|Figure 3: (a) Sheets and nests of loosely cohesive, small round to oval cells with hyperchromatic coarsely granular nuclear chromatin and scant cytoplasm. (b) Note the muscle invasion and mitotic figures (H and E, ×400)|
Click here to view
After the histopathological diagnosis of small cell carcinoma urinary bladder, patient was advised three cycles of chemotherapy and till date, he is keeping well.
| Discussion|| |
Neuroendocrine tumors can arise in almost all epithelium-containing organs and are commonly encountered in the respiratory and gastrointestinal tract while involvement of the urinary bladder is very rare. Small cell carcinoma of the bladder is similar to small cell carcinoma of the lung in clinical behavior, with wide age range (20-91 years) and 3-5:1 male female ratio. Cigarette smoking, bladder calculi and long-term cystitis are thought to be the etiological factors involved in its pathogenesis. ,,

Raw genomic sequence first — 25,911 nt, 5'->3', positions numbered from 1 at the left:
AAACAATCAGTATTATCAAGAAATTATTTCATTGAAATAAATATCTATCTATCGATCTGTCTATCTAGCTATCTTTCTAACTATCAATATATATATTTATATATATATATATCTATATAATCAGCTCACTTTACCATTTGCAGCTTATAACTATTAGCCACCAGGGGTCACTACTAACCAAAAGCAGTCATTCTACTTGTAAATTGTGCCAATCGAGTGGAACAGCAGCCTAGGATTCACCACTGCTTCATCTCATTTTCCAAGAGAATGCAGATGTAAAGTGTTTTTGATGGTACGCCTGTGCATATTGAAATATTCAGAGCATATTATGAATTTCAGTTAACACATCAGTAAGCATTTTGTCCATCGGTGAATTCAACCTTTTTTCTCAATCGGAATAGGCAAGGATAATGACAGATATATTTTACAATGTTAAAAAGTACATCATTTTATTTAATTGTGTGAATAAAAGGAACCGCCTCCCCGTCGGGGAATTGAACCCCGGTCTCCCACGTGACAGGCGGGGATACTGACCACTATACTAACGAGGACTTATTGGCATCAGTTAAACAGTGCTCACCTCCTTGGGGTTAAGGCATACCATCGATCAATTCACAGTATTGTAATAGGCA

Patients typically present with hematuria in 88% and history of smoking cigarettes in 65% cases. Tumors are usually large and polypoid or nodular and may have an ulcerated surface. Other symptoms such as local irritation, pelvic pain and urinary obstruction are also reported in the literature. Rarely, patients can develop distant metastases or paraneoplastic syndromes.  The present patient was also a known chronic smoker and presented with hematuria only. No evidence of distant metastasis, paraneoplastic syndrome or primary neuroendocrine tumor of other organ was detected.